Wednesday, 27 July 2016

Lovely ripe plums

      One of the high points of the summer has finally arrived, the Laxton's Earlys, the first plums of the season are ready for picking and eating.
      They're a dangerous and addictive breed of plum too, you walk past with the two Jack Russell Terriers on their morning walk and sample two or three. Delicious in the cool of the early morning, and on the way back you sample two or three more because they are just irresistible. Then you decide to pick some to take home for the  family to sample while they are having their breakfast and, obviously, you have a couple more to keep them company.
      By this time, and after considerable over-indulgence, the realisation dawns that you dare not leave the house.
      That's fresh 'prunes' for you, well too many fresh 'prunes'.

Tuesday, 26 July 2016

A boy, a new pole and his first rudd

      Our grandson's are staying with us for a week before they jet off on their holidays with mum and dad to Cyprus. Personally I think that's all the wrong way round, after a week of hyper-activity and being woken up at dawn every day we should be the ones jetting off to Cyprus to sit round the pool having a cool drink and a good read, never mind, a grandparent's lot and all that.
      Last time we were out pike fishing before Christmas I said that I'd buy him a pole to get him started; well we're now the proud owner of a four metre pole and Sunday afternoon was spent testing it to destruction on the little river that runs through the middle of the village.
      Small perch have learned to fly but the ruffe and bream came in rather more sedately and this lovely rudd put up a real scrap before it was finally netted.
      Enthusiasm is growing. Rapidly.
      Grandad, can we fish tomorrow? Well, I wouldn't normally and we'll have to get some bait but let's see what the Boss says.
      'I don't see why not', says the Boss.
      It worked.

Monday, 25 July 2016

The return of Jason King

      Peter Wyngarde, aka Jason King the special agent from Department S, is back as a plant pot man and he's looking pretty funky too. There's no doubt that the addition of all of the flower power is making this his best summer floral display ever.
      The display, produced by a gardener in the next village, is eagerly anticipated every year but this year with the new fence, newly raked gravel and the the lilies behind Jason's romantic little arbour he's definitely gone the extra mile; and there's even a splash of Norfolk Bog Door Blue in the garden over the fence too.
      God bless the eccentric English gardener.

Friday, 22 July 2016

Menace, violence, then a rainbow

      Early on Wednesday evening we had a brief respite from the blisteringly hot weather that we have been 'enjoying', the blue sky became hazy and then big dark and bruised looking clouds began to build-up to the south and, finally, we could hear thunder in the far distance but slowly getting closer. The heat was totally oppressive and there was barely a breath of wind, even the birds and insects had headed for cover so they must have had an instinctive idea of what was creeping slowly but steadily over the southern horizon.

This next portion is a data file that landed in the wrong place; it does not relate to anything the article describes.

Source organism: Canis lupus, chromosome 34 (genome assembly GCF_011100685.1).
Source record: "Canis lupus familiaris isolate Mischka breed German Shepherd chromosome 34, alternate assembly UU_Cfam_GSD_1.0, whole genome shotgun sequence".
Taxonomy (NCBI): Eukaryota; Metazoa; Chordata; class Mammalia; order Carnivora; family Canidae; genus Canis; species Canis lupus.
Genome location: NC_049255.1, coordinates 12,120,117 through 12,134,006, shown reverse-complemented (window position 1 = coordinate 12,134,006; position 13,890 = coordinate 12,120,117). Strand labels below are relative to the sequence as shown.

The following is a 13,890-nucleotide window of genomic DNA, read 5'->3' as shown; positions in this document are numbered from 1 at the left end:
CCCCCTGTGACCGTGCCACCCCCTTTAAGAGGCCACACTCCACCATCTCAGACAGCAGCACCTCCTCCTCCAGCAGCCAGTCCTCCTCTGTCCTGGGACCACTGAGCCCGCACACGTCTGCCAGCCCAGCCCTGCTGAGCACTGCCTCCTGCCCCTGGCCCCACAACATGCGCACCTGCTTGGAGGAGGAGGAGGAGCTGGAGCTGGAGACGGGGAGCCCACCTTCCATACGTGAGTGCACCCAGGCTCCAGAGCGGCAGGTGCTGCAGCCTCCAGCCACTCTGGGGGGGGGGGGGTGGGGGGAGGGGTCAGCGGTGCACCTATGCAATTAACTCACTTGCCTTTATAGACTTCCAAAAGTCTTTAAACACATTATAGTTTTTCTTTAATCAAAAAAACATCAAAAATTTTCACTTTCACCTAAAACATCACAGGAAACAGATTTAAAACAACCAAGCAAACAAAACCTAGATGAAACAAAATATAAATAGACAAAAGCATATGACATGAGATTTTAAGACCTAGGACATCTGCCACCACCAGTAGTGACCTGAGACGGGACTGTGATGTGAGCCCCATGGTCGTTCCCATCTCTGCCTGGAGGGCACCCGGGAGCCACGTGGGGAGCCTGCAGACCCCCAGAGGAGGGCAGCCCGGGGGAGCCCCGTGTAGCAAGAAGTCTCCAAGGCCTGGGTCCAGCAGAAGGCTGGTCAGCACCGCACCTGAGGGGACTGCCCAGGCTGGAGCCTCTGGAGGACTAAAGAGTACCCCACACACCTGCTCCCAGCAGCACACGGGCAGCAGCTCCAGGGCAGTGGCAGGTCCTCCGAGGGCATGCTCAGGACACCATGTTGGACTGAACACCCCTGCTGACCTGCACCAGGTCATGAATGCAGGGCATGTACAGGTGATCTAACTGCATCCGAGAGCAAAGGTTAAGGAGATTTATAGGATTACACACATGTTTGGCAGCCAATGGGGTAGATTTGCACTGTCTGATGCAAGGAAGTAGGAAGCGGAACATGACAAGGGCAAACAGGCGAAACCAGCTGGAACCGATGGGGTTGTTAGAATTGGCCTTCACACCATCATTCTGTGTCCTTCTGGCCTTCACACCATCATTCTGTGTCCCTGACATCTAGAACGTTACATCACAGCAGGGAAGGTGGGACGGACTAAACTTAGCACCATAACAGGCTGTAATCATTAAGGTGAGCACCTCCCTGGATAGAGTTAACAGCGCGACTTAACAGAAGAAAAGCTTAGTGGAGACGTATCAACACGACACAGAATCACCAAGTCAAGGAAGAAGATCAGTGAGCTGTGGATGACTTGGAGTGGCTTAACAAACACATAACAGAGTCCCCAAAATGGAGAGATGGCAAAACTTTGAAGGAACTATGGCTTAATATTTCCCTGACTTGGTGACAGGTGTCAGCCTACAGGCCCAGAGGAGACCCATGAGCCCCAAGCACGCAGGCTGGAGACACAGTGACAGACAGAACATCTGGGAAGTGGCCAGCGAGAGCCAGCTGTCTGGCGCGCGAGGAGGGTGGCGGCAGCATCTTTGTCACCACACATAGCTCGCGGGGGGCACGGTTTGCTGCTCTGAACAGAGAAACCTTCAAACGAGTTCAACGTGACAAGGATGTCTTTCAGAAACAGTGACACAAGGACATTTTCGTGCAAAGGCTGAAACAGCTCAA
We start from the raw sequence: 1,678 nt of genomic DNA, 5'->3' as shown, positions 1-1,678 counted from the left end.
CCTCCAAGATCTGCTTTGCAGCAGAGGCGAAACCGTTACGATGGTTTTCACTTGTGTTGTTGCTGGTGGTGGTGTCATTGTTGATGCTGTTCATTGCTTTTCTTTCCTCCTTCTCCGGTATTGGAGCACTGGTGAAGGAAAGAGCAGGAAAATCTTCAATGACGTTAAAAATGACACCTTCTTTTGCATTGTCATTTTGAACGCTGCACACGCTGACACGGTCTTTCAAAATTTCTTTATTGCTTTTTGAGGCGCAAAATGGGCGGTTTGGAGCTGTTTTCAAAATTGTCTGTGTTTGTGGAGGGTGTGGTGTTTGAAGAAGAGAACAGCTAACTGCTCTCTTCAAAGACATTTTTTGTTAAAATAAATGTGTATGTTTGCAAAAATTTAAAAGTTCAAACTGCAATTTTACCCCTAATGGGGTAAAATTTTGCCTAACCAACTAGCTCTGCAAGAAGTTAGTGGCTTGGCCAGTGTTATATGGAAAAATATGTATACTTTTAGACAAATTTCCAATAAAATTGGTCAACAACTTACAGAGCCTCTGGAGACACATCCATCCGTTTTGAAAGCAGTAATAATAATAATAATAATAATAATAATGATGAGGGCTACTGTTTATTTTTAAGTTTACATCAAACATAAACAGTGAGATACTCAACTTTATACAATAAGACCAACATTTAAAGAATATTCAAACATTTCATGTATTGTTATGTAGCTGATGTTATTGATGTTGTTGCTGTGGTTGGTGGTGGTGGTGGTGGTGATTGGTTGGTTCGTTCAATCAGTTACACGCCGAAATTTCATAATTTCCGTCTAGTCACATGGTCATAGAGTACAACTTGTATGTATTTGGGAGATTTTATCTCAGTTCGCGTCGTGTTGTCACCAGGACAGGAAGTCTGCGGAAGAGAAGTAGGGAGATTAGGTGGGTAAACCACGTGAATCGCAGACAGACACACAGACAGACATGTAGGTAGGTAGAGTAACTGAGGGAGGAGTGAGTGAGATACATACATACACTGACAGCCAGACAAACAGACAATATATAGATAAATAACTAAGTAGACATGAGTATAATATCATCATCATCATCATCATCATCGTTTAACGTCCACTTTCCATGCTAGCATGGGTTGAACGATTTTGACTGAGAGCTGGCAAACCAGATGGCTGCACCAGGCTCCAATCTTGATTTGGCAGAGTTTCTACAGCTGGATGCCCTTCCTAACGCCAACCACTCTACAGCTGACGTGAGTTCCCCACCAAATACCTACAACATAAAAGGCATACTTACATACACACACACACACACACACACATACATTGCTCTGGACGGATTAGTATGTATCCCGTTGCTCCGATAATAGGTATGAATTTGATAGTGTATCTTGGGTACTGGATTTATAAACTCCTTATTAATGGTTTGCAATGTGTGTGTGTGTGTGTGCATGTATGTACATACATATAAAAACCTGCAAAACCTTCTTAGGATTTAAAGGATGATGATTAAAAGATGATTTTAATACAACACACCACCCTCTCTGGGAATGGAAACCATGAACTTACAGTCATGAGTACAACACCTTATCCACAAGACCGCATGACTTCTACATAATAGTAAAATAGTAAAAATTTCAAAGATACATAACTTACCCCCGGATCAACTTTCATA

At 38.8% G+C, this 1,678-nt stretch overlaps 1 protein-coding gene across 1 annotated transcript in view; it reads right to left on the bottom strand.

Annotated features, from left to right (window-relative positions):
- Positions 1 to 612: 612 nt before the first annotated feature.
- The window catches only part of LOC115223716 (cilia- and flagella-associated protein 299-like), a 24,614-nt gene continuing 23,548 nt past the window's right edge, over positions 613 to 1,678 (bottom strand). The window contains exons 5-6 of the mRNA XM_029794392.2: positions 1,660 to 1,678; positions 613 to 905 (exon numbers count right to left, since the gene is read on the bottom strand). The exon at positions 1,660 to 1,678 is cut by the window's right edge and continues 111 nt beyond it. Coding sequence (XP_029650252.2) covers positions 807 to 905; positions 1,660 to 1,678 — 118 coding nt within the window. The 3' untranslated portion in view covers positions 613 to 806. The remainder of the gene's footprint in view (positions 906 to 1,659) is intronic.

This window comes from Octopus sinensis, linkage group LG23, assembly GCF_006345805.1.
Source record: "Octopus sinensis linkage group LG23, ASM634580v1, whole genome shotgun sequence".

When the storm finally broke we had almost half an inch of rain in under thirty minutes with the rain absolutely thundering down, there were some really decent pyrotechnics and a wonderful thunder sound track as an accompaniment. Gradually the storm moved away to the east and left us with a brilliant rainbow as a calling card and a fresher atmosphere to enjoy a glass of wine outdoors.
      Well done thunderstorm.

Thursday, 21 July 2016

The big country

      A field of wheat under a gloomy and threatening Fenland sky and there's a lot of wheat and a lot of sky to see in the fenland prairies. The only thing that is breaking the skyline is a solitary wind turbine in the distance and the field of wheat has two dark 'train tracks' that the tractor follows when the wheat is being sprayed to suppress mildew and pests.
      Soon, instead of the sound of the wind in the crops and dykes it will be the sound of the combines as they harvest the oilseed rape, wheat, barley and in just a few places oats.
      Welcome to the big country.

Wednesday, 20 July 2016

Obsessive views

      Everybody has places and views that they always look at when they drive by in their car or are simply walking a favourite route and this is one of mine. Spring, summer, autumn and winter and whatever the weather conditions when I am walking the dogs or walking along rough shooting I always stop and stare, even when there is nothing to see.

      Maybe there are some elements of the simple composition that subliminally fascinate me I just don't know. Anyway I like the view and perhaps you are better off not over analysing things.
      Stop, stare and enjoy.

Tuesday, 19 July 2016

The polythene landscape

      A blue and white field with just a small amount of earth showing between the polythene protected ridges. Planted in little cuts on both sides of the polythene ridges are courgettes, thousands and thousands of them and all planted by hand.
      With the temperatures that we are enjoying at present the crop should be absolutely colossal and they grow and develop with great rapidity so there is going to be some serious back-breaking picking to do every day until the plants are as exhausted as the harvesters.
      Seeing crops like this growing makes you realise how agriculture has changed with new crops growing alongside the more traditional arable crops and we suppose it improves the crop rotation too.
      We like the blue weights on the rows, they match the sky. Tasteful.